Emotional contagion in the workplace has been covered heavily, but rarely has the effect been studied in schools. That’s unfortunate, because the teacher of a class is, for better or worse, more likely than anyone to be able to spread emotional contagion. A teacher commands near constant visual and physical attention, unlike a co-worker or supervisor who may only intermittently be in direct contact with an office worker.

When our students arrive and find us anxious, agitated, angry, stressed, or even depressed, those emotions silently spread. Now, many if not most teachers I know are a little anxious all the time; it seems to come with the territory. I think our low-level anxieties may translate to low-level anxiety for our students, and that’s not good, but it also won’t sabotage your class entirely.

But what about those days when your own negative emotions are firing fast and furious? Because the intensity of the contagion is equal to the intensity of the source, your students may then mirror your frustration, anger, and anxiety. These “big” and powerful emotions are processed by the right side of the brain, and when the right side of the brain is having an “all hands on deck” moment, the left side (tasked with logic and reasoning) is essentially out of commission. In short, students’ ability to self-regulate goes out the window, and that’s when we start to see the maladaptive behaviors we so dreaded on the way in to school that morning.

Now, let’s be real–emotional contagion is not responsible for all transgressive behaviors. Student behavior is a complex cocktail. But the more attuned we become to our own emotions, the more able we’ll become to take a step back and recognize when our own negative thoughts and feelings are driving the negativity in the classroom.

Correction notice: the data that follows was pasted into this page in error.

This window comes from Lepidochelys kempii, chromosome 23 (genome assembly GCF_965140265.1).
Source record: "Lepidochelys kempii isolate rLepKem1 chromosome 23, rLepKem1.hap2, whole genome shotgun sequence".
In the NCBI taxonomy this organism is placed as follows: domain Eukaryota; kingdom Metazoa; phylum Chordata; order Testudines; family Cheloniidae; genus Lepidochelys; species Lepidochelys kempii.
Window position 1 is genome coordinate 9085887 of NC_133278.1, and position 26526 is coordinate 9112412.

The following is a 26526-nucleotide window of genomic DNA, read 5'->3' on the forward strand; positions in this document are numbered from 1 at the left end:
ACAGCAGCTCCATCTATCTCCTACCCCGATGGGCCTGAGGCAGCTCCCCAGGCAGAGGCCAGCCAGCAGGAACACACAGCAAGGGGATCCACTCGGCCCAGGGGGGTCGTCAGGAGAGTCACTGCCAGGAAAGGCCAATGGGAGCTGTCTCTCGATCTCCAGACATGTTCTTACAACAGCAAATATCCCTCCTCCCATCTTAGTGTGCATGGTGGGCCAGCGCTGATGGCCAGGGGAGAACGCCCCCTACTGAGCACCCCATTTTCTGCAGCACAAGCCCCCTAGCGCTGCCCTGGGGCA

Understanding the concept is a crucial first step, and will take you a long way. Catching yourself before you respond angrily to a student and recognizing the need to calm and redirect your own emotions can help you avoid a messy blowup.

But how do you actually combat this? Teaching is an incredibly stressful, anxiety-inducing, emotionally draining, and unpredictable endeavor. We’d all love to be 20 percent happier at work, especially if we knew that those positive emotions could be “contagious” to our class, resulting in better behavior.

I’m not a psychologist, but I do have some suggestions for reducing our own anxiety in the hopes that our own more positive state can “spread” and lift student behavior. More on that in my next post.

The three needs that must be met if you want to reduce behavioral problems

Smith, Fisher, and Frey, writing in Better than Carrots or Sticks: Restorative Practices for Positive Classroom Management, explore Deci and Ryan’s (1985) three fundamental psychological needs:

  1. Relatedness: they want to interact with, be connected to, and experience caring about others
  2. Competence: they seek to control outcomes and to experience mastery
  3. Autonomy: they are compelled to be causal agents of their own lives